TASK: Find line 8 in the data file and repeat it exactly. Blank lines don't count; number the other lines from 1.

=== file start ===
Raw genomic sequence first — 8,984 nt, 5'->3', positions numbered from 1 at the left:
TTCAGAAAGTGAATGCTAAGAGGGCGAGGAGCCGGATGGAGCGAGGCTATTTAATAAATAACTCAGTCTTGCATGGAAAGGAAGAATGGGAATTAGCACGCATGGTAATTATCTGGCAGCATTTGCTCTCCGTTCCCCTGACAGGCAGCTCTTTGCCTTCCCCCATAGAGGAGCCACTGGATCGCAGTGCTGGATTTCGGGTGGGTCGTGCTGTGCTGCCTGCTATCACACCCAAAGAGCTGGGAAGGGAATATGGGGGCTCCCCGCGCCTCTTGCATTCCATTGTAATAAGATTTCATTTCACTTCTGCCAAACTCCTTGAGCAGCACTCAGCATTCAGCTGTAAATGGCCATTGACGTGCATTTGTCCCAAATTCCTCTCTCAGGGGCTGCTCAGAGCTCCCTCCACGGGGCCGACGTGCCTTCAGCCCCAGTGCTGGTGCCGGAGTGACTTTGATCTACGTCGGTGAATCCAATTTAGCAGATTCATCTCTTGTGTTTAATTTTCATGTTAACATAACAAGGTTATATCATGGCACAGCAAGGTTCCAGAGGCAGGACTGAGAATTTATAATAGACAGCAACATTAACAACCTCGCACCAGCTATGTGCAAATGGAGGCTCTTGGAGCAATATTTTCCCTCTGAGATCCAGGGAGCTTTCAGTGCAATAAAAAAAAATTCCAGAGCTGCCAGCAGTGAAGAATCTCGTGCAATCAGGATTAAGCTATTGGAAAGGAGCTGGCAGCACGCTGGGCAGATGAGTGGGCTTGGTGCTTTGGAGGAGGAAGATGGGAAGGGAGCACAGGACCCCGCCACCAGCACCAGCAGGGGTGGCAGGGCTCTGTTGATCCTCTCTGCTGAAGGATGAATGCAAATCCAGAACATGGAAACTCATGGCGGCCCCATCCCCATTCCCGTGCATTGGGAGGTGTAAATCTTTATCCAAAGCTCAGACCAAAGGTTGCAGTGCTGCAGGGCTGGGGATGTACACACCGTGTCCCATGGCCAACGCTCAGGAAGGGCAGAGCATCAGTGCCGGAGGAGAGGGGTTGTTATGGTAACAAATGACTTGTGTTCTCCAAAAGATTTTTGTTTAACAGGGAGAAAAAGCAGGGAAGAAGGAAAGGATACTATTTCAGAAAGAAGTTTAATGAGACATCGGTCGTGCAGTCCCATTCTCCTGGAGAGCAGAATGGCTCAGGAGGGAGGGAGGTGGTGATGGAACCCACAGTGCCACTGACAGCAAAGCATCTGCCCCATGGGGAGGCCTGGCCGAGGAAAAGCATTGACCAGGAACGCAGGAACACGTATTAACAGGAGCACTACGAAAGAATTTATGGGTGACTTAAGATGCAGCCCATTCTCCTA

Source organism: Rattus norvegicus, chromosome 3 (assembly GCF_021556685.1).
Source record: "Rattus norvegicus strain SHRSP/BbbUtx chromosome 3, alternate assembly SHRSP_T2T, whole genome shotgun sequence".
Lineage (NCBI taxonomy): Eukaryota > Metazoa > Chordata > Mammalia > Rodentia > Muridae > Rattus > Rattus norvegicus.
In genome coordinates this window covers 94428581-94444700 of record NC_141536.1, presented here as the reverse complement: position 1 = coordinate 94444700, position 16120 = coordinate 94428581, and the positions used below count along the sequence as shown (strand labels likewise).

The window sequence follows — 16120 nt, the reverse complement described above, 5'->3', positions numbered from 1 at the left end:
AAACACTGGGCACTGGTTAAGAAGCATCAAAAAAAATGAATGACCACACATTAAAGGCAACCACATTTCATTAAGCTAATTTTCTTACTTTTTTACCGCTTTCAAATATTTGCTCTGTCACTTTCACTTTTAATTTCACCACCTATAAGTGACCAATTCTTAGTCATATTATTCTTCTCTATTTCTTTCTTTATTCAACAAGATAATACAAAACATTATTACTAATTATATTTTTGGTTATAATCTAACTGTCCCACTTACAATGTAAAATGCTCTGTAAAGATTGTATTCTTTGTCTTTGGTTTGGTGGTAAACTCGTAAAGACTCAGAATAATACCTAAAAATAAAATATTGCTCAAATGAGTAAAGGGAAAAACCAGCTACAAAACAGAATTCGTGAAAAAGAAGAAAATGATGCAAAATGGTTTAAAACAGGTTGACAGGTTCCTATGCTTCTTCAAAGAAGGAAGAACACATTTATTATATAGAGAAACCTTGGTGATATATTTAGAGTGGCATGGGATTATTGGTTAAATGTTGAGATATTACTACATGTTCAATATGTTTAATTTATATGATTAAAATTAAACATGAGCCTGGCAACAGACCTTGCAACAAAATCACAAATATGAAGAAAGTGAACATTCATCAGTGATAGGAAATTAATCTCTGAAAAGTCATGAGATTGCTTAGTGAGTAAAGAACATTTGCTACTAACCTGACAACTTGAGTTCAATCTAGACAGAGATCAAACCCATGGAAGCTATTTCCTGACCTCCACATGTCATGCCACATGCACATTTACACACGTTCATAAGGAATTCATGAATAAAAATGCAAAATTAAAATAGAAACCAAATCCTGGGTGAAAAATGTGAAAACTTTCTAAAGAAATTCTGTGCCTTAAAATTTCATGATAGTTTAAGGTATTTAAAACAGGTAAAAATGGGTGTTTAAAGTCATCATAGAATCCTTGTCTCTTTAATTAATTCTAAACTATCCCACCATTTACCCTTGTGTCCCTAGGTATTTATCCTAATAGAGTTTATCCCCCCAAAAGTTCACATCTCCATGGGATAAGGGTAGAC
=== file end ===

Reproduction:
AAACACTGGGCACTGGTTAAGAAGCATCAAAAAAAATGAATGACCACACATTAAAGGCAACCACATTTCATTAAGCTAATTTTCTTACTTTTTTACCGCTTTCAAATATTTGCTCTGTCACTTTCACTTTTAATTTCACCACCTATAAGTGACCAATTCTTAGTCATATTATTCTTCTCTATTTCTTTCTTTATTCAACAAGATAATACAAAACATTATTACTAATTATATTTTTGGTTATAATCTAACTGTCCCACTTACAATGTAAAATGCTCTGTAAAGATTGTATTCTTTGTCTTTGGTTTGGTGGTAAACTCGTAAAGACTCAGAATAATACCTAAAAATAAAATATTGCTCAAATGAGTAAAGGGAAAAACCAGCTACAAAACAGAATTCGTGAAAAAGAAGAAAATGATGCAAAATGGTTTAAAACAGGTTGACAGGTTCCTATGCTTCTTCAAAGAAGGAAGAACACATTTATTATATAGAGAAACCTTGGTGATATATTTAGAGTGGCATGGGATTATTGGTTAAATGTTGAGATATTACTACATGTTCAATATGTTTAATTTATATGATTAAAATTAAACATGAGCCTGGCAACAGACCTTGCAACAAAATCACAAATATGAAGAAAGTGAACATTCATCAGTGATAGGAAATTAATCTCTGAAAAGTCATGAGATTGCTTAGTGAGTAAAGAACATTTGCTACTAACCTGACAACTTGAGTTCAATCTAGACAGAGATCAAACCCATGGAAGCTATTTCCTGACCTCCACATGTCATGCCACATGCACATTTACACACGTTCATAAGGAATTCATGAATAAAAATGCAAAATTAAAATAGAAACCAAATCCTGGGTGAAAAATGTGAAAACTTTCTAAAGAAATTCTGTGCCTTAAAATTTCATGATAGTTTAAGGTATTTAAAACAGGTAAAAATGGGTGTTTAAAGTCATCATAGAATCCTTGTCTCTTTAATTAATTCTAAACTATCCCACCATTTACCCTTGTGTCCCTAGGTATTTATCCTAATAGAGTTTATCCCCCCAAAAGTTCACATCTCCATGGGATAAGGGTAGAC